this post contains spoilers
Asterios Polyp, more than any of the other graphic novel’s we have read so far, uses an abstract way of showing emotions and feelings of separation and closeness that is not simply through facial emotions or text. One such way is Mazzucchelli’s use of color. Instead of using black for panel borders, text, and outlines of characters, he chooses to use Purple. After reading A Wrinkle In Time which was printed entirely in blue, I didn’t think it that odd. However, unlike Larson’s graphic novel, Asterios Polyp has other colors as well as purple. Most notably, the colors blue and red are used for Asterios and Hana, non-coincidentally being the two colors that make up purple. Asterios is mostly drawn surrounded with shades of blue, Hana mostly in shades of red, the characters themselves are mostly drawn in purple. However, when they are first meeting and again when they are fighting, they are drawn in their separate respective colors. This becomes apparent in a chapter introducing Hana. After her background is introduced to the reader (in shades of red and pink), the readers see Hana meeting Asterios for the first time at a party. Their red and blue colors collide, and later they are drawn in purple. This happens again, in a later scene, where Asterios and Hana get into a fight about video cameras, and Hana is sketched in red. Slowly, the panels shift to her being drawn in purple again, as she realizes Asterios’s feelings, and later on the next page the readers can see Asterios and Hana intertwined as yin-and-yang.
The idea yin-and-yang is repeated throughout the book, as well as the idea of duality. Asterios argues that duality can be found in many objects, even though he acknowledges that there is a “continuum between the extremes”. The character believes that contrasting images serve only as a convenient organizing principle, which he argues may be “best suited to children’s stories, or comic books”. This attention to the art through the art, a type of metapicture that Mitchell described in his essay “Metapictures”, falls under a type of metapicture which explores the idea of the image as an image about thinking about metapictures. An example that Mitchell gives in his essay is “Las Meninas”, a painting by Diego Velázquez, which requires the viewers of the painting to ponder what their view as the audience of this painting means, especially in regard to the attention of the subjects in the painting itself.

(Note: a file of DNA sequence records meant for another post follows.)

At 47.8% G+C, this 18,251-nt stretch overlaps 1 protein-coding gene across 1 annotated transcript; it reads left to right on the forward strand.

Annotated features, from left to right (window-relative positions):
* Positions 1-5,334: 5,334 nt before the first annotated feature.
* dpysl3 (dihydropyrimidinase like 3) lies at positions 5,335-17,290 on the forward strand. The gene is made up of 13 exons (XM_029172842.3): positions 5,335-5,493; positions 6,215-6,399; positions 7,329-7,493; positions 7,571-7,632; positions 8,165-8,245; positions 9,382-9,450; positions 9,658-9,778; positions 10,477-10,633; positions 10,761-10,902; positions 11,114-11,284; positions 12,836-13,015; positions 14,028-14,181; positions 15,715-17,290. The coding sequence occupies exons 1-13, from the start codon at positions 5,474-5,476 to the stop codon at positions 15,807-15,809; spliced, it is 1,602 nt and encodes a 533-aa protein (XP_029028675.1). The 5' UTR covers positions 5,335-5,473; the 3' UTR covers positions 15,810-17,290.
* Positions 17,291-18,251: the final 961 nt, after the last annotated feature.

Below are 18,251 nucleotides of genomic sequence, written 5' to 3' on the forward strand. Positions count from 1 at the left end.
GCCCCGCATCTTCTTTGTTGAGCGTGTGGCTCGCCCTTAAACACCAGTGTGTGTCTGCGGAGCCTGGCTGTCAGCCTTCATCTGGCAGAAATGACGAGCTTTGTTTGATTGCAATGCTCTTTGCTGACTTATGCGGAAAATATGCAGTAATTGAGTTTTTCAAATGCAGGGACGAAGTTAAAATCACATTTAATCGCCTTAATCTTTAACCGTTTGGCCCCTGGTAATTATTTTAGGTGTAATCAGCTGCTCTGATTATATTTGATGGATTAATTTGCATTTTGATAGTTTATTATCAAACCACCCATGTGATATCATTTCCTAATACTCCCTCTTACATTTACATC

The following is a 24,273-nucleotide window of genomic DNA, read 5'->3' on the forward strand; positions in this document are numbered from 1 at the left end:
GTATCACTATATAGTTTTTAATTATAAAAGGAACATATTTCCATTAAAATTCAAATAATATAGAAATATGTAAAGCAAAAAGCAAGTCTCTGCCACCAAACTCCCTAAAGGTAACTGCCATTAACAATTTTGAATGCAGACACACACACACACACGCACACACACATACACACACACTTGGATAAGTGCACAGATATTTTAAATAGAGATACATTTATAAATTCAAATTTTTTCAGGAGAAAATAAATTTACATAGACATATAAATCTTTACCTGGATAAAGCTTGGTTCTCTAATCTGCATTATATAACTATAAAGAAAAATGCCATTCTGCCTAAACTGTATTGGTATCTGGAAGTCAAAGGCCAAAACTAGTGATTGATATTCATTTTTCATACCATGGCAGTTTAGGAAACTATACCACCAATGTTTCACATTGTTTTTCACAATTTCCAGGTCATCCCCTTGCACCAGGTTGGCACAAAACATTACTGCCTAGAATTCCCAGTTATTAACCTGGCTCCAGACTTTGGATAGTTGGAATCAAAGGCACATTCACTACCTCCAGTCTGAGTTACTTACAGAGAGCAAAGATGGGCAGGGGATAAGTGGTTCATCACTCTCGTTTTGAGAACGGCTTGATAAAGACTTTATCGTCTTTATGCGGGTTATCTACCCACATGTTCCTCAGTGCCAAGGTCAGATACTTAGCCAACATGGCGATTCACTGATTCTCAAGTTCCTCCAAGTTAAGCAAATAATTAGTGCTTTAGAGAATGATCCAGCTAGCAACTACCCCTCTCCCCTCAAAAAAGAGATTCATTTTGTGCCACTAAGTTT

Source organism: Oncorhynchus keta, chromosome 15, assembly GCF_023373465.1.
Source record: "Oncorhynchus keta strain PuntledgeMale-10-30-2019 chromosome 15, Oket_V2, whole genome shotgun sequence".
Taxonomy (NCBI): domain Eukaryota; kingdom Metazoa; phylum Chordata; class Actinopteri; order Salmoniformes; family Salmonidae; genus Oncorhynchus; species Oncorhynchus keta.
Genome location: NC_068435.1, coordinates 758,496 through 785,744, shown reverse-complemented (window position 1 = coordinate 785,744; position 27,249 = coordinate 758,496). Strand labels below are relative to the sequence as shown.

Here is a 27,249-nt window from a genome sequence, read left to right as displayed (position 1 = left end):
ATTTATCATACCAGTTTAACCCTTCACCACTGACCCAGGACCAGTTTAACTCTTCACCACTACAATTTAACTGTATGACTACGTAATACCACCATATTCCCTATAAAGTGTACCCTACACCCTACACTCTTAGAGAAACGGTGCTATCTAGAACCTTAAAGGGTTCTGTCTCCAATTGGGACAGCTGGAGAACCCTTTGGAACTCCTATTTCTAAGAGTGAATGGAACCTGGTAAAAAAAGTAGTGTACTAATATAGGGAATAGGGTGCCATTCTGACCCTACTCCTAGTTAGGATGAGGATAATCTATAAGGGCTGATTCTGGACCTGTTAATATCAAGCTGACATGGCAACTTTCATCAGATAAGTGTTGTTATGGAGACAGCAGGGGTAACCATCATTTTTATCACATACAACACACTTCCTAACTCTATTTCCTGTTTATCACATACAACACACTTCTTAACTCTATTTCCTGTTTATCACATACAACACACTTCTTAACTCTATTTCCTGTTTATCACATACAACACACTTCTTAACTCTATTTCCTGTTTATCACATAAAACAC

By bringing the reader’s attention to Asterios’s feelings about the simplicity of duality in regards to comic books, Asterios Polyp becomes a work of metapictures by asking the reader to see the duality in Hana and Asterios as shown by color. Asterios both complicates this relationship by having the color’s separate into red and blue only be during times of separation between the character’s good feelings towards one another, therefore showing that division into two completely different ideas does occur over time and over a continuum, and that the characters themselves cannot be completely identified individually at all times; while also using a color like purple, that contrasts that idea by being made up of both red and blue. Both ideas are present in the work, and are left up to the reader to decide which view they take on both Asterios’s relationship to Hana, and with his feelings of guilt over his twin brother.